“His career ended the following year, going 2-9 for the woeful 1935 Boston Braves, often identified as one of the worst major league baseball teams of all time.

“In 10 seasons Betts had a 61–68 win–loss record, 307 games, 125 games started, 53 complete games, 8 shutouts, 128 games finished, 16 saves, ​1,366 13 innings pitched, 1,581 hits allowed, 716 runs allowed, 596 earned runs allowed, 83 home runs allowed, 321 walks, 323 strikeouts, and a 3.93 ERA.

“He threw a fastball, a curveball, and a screwball.

“In 1980, Betts was inducted into the Delaware Sports Museum and Hall of Fame. He died in his hometown at the age of 90.”


P-Ed Holley, Philadelphia Phillies, 33 Years Old


13-15, 3.53 ERA, 56 K, .162, 0 HR, 5 RBI

All-Star: No

Hall of Fames:


Cooperstown: No

Ron’s: No (Would require 61 more All-Star seasons. Impossible)


Led in:


Home Runs Allowed-18

Fielding % as P-1.000

2nd Time All-Star-If you made your living pitching a baseball, the last place you’d want to be is the Baker Bowl in Philadelphia. Holley was a decent pitcher but still led the league in homers allowed. Not surprisingly, 10 of those were given up at home where he a 4.33 ERA. On the road, Holley’s earned run average was 2.81.

As for Holley’s team, the Phillies dropped from fourth to seventh. Burt Shotton managed his last season with Philadelphia, guiding it to a 60-92 record. His next full season at the helm would be with the 1947 Brooklyn Dodgers when he was 62 years old.  (I think something famous happened that year.) Altogether in six seasons, Shotton went 370-549 with the Phillies, only once, in 1932, having a record over .500.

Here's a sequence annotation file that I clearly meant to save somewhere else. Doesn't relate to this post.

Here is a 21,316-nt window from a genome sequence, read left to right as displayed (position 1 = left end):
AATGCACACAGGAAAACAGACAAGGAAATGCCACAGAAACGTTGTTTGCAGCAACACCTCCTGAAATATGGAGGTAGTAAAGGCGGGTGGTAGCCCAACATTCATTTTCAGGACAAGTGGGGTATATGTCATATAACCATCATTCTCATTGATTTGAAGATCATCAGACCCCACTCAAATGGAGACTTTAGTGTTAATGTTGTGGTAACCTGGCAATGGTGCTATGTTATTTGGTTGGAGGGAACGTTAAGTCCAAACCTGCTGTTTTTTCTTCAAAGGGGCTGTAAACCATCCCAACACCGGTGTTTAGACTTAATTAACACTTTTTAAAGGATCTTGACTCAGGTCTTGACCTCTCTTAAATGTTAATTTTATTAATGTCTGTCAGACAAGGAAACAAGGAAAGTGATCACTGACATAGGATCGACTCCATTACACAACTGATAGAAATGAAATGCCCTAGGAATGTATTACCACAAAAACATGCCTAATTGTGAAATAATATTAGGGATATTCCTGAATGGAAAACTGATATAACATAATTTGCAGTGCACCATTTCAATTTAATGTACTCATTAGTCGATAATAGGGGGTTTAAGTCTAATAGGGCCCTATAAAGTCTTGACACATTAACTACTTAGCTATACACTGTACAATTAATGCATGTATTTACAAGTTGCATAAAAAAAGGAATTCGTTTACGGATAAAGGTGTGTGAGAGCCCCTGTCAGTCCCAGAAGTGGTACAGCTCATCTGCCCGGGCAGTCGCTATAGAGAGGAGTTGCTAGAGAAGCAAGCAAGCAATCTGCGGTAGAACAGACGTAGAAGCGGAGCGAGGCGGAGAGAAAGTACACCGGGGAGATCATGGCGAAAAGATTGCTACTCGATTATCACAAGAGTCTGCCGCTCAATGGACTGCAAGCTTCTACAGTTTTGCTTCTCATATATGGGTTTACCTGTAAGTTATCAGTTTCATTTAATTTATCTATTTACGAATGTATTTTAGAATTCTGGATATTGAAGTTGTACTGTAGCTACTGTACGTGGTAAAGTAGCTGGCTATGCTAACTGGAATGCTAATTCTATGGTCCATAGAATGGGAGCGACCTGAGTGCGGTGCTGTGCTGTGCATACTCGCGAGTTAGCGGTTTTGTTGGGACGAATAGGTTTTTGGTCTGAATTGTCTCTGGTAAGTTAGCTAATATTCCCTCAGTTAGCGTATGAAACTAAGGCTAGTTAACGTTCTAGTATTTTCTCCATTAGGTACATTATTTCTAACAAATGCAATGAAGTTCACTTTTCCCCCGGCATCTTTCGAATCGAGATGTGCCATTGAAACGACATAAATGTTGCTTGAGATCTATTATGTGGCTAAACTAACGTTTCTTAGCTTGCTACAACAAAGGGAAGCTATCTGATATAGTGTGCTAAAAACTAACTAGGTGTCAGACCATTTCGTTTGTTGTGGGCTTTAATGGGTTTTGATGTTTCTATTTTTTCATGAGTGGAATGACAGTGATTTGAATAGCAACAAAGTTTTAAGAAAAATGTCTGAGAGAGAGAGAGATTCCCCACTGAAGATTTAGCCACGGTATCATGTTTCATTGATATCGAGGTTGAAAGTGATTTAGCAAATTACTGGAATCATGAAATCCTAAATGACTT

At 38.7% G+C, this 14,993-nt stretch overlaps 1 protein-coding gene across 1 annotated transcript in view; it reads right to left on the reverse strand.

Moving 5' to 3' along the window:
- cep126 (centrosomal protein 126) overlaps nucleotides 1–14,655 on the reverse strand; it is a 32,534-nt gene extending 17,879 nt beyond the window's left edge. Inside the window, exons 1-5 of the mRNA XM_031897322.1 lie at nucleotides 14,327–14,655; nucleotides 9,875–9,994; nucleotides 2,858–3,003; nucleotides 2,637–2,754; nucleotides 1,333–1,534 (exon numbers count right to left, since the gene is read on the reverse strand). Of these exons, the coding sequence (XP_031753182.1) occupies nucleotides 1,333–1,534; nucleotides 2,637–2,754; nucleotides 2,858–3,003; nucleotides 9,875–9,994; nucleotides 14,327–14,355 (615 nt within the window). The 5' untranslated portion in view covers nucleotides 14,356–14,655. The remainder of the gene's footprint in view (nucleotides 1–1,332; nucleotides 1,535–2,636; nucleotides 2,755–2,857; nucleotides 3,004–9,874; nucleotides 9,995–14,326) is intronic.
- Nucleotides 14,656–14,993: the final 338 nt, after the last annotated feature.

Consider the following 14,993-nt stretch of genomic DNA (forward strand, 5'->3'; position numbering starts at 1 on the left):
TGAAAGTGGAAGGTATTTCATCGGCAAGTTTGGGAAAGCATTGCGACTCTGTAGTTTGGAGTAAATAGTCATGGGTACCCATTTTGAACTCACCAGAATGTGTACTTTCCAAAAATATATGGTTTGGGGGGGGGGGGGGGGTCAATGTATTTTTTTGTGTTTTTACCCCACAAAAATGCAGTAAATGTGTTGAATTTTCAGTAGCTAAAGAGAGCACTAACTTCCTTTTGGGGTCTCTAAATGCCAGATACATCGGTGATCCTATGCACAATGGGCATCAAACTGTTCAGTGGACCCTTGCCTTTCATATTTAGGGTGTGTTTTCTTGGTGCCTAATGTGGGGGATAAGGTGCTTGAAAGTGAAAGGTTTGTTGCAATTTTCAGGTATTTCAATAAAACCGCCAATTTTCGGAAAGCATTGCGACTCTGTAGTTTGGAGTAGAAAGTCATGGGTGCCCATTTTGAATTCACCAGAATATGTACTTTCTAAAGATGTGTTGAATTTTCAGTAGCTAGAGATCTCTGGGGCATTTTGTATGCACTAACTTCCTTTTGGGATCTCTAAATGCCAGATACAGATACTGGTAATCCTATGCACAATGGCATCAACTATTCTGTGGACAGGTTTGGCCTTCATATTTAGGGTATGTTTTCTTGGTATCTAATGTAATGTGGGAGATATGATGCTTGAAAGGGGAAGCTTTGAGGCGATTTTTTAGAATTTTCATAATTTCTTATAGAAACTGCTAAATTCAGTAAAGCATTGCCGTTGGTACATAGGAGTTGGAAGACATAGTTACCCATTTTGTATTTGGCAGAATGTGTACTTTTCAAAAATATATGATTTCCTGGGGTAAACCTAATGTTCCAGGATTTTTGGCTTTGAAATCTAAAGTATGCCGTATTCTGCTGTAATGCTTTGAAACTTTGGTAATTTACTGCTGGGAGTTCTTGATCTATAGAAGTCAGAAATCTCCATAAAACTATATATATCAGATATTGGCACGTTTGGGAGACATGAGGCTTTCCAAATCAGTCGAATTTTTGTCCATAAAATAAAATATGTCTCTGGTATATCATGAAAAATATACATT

There isn’t a lot of information on the internet about Holley, who pitched just one more season. In 1934, he started with the Phillies, going 1-8 with a 7.18 ERA. The Pirates must have thought it was just his home park hindering him, because they purchased him from their home state rivals. He did even worse for the Bucs, losing all three decisions with a 15.43 ERA. He gave up 16 runs in nine-and-a-third innings pitched. However, there was one area he did succeed with Pittsburgh, at the plate. He went two-for-two with both of those hits being doubles. Maybe he could have been another Roy Hobbs.

It didn’t matter, he was done after that year and ended up living until he was 87, dying in 1986 in Paducah, KY.